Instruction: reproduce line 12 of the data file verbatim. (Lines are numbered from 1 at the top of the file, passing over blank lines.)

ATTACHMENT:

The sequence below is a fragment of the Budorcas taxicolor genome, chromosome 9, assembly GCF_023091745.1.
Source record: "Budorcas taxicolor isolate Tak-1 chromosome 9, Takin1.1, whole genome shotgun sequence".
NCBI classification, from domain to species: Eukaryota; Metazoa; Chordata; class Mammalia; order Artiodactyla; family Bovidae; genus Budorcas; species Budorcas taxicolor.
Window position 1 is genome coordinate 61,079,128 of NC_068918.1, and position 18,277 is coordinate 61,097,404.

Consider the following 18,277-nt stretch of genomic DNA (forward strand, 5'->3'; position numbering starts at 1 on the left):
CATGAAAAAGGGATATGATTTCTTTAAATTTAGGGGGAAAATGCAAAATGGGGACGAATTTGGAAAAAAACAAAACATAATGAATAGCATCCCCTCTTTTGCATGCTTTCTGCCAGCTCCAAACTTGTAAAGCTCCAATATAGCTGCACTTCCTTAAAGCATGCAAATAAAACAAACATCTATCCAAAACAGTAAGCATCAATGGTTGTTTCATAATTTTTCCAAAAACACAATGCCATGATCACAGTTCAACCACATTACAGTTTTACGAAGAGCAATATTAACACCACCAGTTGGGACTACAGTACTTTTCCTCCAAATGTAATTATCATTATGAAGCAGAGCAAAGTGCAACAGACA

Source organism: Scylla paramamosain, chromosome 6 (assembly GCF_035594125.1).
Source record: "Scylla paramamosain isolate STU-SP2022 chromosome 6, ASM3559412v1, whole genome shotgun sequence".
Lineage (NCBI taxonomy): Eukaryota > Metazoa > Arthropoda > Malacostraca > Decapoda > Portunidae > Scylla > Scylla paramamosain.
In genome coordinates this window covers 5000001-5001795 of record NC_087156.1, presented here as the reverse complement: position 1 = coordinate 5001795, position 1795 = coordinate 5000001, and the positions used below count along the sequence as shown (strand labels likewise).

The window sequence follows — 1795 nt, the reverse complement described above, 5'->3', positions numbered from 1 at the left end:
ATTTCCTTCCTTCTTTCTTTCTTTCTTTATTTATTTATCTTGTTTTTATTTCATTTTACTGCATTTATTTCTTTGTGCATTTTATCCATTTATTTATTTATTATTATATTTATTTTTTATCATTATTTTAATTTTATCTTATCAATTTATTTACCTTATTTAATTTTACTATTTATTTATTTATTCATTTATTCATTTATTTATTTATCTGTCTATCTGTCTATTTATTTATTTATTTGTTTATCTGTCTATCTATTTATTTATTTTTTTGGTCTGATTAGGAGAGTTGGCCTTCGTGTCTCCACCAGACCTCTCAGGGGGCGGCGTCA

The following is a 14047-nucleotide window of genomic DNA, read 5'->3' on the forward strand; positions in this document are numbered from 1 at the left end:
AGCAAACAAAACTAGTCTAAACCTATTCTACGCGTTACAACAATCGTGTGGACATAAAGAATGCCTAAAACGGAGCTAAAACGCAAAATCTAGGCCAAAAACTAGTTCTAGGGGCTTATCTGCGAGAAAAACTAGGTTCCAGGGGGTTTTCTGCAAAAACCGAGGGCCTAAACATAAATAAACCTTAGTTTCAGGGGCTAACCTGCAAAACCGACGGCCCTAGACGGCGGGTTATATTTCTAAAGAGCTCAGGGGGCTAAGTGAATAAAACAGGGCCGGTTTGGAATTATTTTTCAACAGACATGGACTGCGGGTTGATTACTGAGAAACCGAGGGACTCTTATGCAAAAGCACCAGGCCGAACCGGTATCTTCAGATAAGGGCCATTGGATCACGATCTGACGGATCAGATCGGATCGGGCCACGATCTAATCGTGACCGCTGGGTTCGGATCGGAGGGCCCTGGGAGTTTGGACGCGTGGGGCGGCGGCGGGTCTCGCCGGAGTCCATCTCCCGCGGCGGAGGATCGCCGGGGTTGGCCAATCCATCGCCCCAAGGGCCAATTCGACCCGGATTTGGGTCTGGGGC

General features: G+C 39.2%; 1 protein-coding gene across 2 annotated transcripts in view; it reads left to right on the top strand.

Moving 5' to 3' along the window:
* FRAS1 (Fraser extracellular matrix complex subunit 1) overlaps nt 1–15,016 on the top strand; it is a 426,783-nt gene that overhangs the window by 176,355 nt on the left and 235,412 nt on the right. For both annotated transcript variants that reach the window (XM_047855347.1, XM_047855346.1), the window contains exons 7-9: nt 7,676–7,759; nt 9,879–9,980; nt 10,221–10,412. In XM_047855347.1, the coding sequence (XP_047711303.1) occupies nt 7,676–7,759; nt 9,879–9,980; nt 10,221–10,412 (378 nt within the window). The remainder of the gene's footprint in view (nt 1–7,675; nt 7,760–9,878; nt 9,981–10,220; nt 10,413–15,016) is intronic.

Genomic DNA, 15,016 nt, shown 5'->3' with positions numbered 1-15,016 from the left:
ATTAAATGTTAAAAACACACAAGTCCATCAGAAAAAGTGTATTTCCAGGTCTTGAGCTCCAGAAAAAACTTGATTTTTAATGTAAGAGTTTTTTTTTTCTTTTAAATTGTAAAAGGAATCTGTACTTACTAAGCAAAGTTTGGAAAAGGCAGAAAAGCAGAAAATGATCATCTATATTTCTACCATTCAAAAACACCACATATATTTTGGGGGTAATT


ATTTCCTTCCTTCTTTCTTTCTTTCTTTATTTATTTATCTTGTTTTTATTTCATTTTACTGCATTTATTTCTTTGTGCATTTTATCCATTTATTTATTTATTATTATATTTATTTTTTATCATTATTTTAATTTTATCTTATCAATTTATTTACCTTATTTAATTTTACTATTTATTTATTTATTCATTTATTCATTTATTTATTTATCTGTCTATCTGTCTATTTATTTATTTATTTGTTTATCTGTCTATCTATTTATTTATTTTTTTGGTCTGATTAGGAGAGTTGGCCTTCGTGTCTCCACCAGACCTCTCAGGGGGCGGCGTCA